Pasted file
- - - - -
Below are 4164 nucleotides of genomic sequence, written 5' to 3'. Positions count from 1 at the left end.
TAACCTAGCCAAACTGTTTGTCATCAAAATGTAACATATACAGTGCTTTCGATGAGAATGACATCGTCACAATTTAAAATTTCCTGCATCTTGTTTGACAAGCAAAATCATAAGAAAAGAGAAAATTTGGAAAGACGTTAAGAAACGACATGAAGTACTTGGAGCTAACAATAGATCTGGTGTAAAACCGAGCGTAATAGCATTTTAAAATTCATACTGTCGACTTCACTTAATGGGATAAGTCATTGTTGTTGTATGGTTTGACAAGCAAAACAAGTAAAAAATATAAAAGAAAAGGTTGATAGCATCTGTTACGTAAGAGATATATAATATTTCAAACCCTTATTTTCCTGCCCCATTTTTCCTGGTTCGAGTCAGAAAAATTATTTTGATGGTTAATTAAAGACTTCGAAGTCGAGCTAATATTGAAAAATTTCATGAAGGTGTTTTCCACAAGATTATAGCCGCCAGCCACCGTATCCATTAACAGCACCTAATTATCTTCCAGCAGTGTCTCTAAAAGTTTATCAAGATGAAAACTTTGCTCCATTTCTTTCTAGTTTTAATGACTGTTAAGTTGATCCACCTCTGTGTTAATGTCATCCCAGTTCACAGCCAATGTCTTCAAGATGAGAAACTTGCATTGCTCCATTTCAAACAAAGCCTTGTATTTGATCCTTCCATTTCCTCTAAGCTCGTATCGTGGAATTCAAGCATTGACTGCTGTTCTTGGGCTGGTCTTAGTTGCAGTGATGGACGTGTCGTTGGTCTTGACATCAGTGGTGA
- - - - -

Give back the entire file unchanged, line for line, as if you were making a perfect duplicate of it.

Below are 4164 nucleotides of genomic sequence, written 5' to 3'. Positions count from 1 at the left end.
TAACCTAGCCAAACTGTTTGTCATCAAAATGTAACATATACAGTGCTTTCGATGAGAATGACATCGTCACAATTTAAAATTTCCTGCATCTTGTTTGACAAGCAAAATCATAAGAAAAGAGAAAATTTGGAAAGACGTTAAGAAACGACATGAAGTACTTGGAGCTAACAATAGATCTGGTGTAAAACCGAGCGTAATAGCATTTTAAAATTCATACTGTCGACTTCACTTAATGGGATAAGTCATTGTTGTTGTATGGTTTGACAAGCAAAACAAGTAAAAAATATAAAAGAAAAGGTTGATAGCATCTGTTACGTAAGAGATATATAATATTTCAAACCCTTATTTTCCTGCCCCATTTTTCCTGGTTCGAGTCAGAAAAATTATTTTGATGGTTAATTAAAGACTTCGAAGTCGAGCTAATATTGAAAAATTTCATGAAGGTGTTTTCCACAAGATTATAGCCGCCAGCCACCGTATCCATTAACAGCACCTAATTATCTTCCAGCAGTGTCTCTAAAAGTTTATCAAGATGAAAACTTTGCTCCATTTCTTTCTAGTTTTAATGACTGTTAAGTTGATCCACCTCTGTGTTAATGTCATCCCAGTTCACAGCCAATGTCTTCAAGATGAGAAACTTGCATTGCTCCATTTCAAACAAAGCCTTGTATTTGATCCTTCCATTTCCTCTAAGCTCGTATCGTGGAATTCAAGCATTGACTGCTGTTCTTGGGCTGGTCTTAGTTGCAGTGATGGACGTGTCGTTGGTCTTGACATCAGTGGTGA